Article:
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The Dutch philosophy will sit at the heart of new Home for Us care model

Eloy van Hal and Jannette Spiering, founders of the de Hogeweyk approach to long-term care, were in Vancouver on October 28 to lead a workshop for Providence Living and Providence Health Care long-term care staff who are developing a new care model called Home for Us.

October 28, 2022 – The Dutch care neighbourhood of De Hogeweyk in Weesp, Netherlands, has become a beacon for how seniors can live their final years, regardless of physical or psychological challenges.

Here, seniors continue to live their lives just as they would in their own homes. They eat and prepare food together as a “family,” and shop, stroll, attend concerts and generally live life to the fullest. All this living takes place in a long-term care setting that feels more like a home than an institution.

But long-term care in the Netherlands wasn’t always so innovative. It wasn’t until the 1990s when Eloy van Hal and Jannette Spiering began trialing some novel approaches to the Dutch long-term care system that was previously medically oriented.

“We disrupted the existing model, and we started to work with residents in a different way,” said van Hal, calling it the “re-humanization” of care. “We saw an immediate improvement in people’s behaviours.”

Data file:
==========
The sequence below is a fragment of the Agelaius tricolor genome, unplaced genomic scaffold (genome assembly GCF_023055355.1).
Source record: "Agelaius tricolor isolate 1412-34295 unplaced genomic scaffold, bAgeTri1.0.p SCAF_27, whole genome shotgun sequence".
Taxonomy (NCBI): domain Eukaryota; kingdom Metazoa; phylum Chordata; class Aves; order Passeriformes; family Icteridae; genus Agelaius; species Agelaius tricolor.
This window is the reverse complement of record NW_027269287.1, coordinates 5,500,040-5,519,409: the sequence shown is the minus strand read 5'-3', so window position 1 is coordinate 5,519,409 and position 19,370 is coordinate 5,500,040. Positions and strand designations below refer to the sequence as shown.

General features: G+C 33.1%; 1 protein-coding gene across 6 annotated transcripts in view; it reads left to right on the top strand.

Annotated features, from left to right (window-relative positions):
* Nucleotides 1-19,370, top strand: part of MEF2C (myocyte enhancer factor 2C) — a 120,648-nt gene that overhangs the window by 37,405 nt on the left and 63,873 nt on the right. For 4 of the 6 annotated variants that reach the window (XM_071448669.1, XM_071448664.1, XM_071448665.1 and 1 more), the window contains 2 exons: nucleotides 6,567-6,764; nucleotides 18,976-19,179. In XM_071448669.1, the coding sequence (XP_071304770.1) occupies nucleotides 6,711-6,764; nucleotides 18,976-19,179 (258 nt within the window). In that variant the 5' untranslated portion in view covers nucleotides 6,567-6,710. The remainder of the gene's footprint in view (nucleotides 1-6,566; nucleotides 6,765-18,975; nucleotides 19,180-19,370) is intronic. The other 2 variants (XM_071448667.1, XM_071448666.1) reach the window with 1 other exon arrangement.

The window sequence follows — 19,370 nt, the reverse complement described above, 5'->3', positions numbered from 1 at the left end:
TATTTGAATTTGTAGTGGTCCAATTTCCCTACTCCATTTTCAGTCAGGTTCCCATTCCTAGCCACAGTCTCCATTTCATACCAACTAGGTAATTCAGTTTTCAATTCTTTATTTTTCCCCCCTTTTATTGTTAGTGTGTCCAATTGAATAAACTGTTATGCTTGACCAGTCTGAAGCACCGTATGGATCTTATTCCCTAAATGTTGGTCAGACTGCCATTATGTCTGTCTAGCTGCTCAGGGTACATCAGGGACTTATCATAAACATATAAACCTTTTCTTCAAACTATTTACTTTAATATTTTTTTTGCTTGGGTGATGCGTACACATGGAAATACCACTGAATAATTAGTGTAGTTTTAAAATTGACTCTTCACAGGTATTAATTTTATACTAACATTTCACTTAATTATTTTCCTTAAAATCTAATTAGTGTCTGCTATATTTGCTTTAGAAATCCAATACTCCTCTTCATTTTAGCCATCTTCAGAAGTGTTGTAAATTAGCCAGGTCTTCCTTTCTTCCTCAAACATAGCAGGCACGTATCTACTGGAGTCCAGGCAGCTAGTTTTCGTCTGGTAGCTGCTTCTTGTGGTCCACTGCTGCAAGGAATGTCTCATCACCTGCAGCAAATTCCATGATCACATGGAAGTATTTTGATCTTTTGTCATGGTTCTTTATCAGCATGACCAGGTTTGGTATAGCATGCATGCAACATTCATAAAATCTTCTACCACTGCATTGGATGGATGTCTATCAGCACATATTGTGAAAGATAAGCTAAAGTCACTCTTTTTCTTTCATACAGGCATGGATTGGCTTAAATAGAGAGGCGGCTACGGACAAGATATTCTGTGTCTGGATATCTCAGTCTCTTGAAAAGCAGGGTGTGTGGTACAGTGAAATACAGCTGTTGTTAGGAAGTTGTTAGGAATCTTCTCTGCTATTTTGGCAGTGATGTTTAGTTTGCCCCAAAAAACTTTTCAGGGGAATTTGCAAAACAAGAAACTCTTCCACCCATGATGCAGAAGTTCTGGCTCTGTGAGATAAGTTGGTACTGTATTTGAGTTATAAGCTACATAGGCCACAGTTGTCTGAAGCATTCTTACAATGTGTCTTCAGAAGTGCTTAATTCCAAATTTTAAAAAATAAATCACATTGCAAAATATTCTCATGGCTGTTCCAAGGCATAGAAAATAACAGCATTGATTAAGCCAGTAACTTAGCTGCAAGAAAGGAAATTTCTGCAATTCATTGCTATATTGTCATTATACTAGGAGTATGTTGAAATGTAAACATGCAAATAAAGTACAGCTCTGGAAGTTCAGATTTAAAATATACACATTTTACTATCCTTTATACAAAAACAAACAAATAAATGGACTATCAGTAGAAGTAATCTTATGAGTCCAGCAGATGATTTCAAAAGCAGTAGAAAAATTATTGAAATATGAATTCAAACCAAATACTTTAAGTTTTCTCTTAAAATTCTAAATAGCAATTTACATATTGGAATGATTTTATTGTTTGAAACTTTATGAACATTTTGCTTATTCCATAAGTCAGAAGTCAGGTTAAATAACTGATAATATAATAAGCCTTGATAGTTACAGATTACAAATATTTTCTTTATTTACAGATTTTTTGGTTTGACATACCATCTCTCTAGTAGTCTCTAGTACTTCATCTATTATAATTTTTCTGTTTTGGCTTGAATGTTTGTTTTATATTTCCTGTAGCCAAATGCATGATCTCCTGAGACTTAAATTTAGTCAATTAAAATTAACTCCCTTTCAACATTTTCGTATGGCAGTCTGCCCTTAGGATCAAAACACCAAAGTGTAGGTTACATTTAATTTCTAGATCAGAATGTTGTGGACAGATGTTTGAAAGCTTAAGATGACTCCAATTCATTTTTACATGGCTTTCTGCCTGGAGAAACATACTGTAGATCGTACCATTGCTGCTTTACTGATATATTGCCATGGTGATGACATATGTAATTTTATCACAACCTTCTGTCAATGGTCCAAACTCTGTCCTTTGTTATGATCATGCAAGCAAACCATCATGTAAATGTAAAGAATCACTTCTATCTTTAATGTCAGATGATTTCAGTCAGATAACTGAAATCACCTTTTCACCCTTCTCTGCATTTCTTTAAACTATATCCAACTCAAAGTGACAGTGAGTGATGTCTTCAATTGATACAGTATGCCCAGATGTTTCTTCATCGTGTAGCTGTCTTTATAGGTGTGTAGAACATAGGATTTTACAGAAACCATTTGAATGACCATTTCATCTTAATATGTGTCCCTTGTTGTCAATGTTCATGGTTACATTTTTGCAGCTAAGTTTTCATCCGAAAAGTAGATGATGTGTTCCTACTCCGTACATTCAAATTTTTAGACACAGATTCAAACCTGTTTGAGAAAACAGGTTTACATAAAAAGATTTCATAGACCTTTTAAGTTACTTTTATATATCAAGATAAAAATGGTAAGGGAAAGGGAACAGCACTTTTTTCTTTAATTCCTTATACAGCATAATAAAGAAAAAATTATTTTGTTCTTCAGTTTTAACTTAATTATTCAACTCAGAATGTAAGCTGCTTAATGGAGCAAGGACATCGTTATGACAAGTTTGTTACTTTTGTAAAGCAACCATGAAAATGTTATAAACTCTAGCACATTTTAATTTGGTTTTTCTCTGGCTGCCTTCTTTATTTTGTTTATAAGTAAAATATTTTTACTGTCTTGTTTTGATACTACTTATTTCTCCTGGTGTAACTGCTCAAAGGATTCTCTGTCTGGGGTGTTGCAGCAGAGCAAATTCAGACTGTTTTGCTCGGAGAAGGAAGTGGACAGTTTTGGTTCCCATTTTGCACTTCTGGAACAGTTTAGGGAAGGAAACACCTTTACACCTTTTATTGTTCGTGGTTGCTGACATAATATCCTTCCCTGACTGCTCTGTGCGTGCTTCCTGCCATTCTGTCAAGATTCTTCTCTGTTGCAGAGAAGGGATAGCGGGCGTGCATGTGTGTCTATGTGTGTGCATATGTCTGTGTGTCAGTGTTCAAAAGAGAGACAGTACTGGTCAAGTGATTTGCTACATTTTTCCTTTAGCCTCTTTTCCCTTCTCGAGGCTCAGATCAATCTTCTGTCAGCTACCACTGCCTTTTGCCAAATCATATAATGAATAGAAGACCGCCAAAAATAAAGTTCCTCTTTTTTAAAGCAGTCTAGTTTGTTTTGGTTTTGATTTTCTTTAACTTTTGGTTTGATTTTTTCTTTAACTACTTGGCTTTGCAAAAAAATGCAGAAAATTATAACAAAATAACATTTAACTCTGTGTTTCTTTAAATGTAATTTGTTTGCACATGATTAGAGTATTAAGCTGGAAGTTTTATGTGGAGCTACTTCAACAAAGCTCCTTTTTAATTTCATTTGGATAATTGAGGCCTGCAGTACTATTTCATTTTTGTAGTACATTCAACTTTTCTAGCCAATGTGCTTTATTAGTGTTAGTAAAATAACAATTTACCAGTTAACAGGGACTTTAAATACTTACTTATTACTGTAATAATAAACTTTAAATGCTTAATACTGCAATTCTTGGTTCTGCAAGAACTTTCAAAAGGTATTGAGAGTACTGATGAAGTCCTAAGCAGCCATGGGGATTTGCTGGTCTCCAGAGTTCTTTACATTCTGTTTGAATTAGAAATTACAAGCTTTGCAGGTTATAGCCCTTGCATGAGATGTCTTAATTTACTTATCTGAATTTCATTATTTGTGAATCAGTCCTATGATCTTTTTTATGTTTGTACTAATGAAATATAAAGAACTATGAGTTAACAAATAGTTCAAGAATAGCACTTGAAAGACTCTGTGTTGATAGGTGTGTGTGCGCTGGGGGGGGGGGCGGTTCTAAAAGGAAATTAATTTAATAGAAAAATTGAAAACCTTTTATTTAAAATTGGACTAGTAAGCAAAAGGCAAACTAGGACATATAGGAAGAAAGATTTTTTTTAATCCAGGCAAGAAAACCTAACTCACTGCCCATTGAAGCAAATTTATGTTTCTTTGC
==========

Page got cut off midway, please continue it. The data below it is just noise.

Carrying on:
Providence is innovating long-term care

Both van Hal and Spiering were in Vancouver on October 28 to lead a workshop for Providence Living and Providence Health Care long-term care staff who are adapting the De Hogeweyk approach in a model of care re-design project called Home for Us.

Home for Us will be implemented at Providence Living’s marquee care village in Comox BC, currently under construction, as well as at all future new builds and acquisitions.

Not only for people with dementia

All new Providence Living care villages will provide long-term care to anyone who meets the B.C. government’s access criteria. While excellent dementia care is a core service at Providence Living, at least 30 per cent of those residing Providence homes do not have dementia and require other types of care and support.

“We are using the learning related to dementia care pioneered at de Hogeweyk as a way for Providence Living to expand and grow our services,” said Mark Blandford, President and CEO, Providence Living. “We’re not directly copying the Dutch model of care but using this knowledge to enhance the care we already provide to residents. Our vision is to deliver innovative, person-centered seniors’ care in modern facilities using forward-thinking models of care that reflect global best practices.”